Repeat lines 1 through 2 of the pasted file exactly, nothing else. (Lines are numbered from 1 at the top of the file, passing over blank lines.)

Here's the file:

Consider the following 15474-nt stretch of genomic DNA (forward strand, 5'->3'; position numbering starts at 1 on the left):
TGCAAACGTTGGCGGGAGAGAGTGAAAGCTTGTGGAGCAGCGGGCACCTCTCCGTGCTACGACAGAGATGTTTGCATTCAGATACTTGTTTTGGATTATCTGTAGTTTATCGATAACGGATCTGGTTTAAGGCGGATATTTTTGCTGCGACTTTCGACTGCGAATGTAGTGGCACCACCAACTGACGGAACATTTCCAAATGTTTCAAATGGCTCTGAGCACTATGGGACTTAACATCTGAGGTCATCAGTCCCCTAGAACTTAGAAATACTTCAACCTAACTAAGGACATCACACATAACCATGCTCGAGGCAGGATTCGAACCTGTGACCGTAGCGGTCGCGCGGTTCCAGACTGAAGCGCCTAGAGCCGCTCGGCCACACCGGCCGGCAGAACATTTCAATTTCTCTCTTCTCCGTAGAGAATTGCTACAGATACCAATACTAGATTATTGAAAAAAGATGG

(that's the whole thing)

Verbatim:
Consider the following 15474-nt stretch of genomic DNA (forward strand, 5'->3'; position numbering starts at 1 on the left):
TGCAAACGTTGGCGGGAGAGAGTGAAAGCTTGTGGAGCAGCGGGCACCTCTCCGTGCTACGACAGAGATGTTTGCATTCAGATACTTGTTTTGGATTATCTGTAGTTTATCGATAACGGATCTGGTTTAAGGCGGATATTTTTGCTGCGACTTTCGACTGCGAATGTAGTGGCACCACCAACTGACGGAACATTTCCAAATGTTTCAAATGGCTCTGAGCACTATGGGACTTAACATCTGAGGTCATCAGTCCCCTAGAACTTAGAAATACTTCAACCTAACTAAGGACATCACACATAACCATGCTCGAGGCAGGATTCGAACCTGTGACCGTAGCGGTCGCGCGGTTCCAGACTGAAGCGCCTAGAGCCGCTCGGCCACACCGGCCGGCAGAACATTTCAATTTCTCTCTTCTCCGTAGAGAATTGCTACAGATACCAATACTAGATTATTGAAAAAAGATGG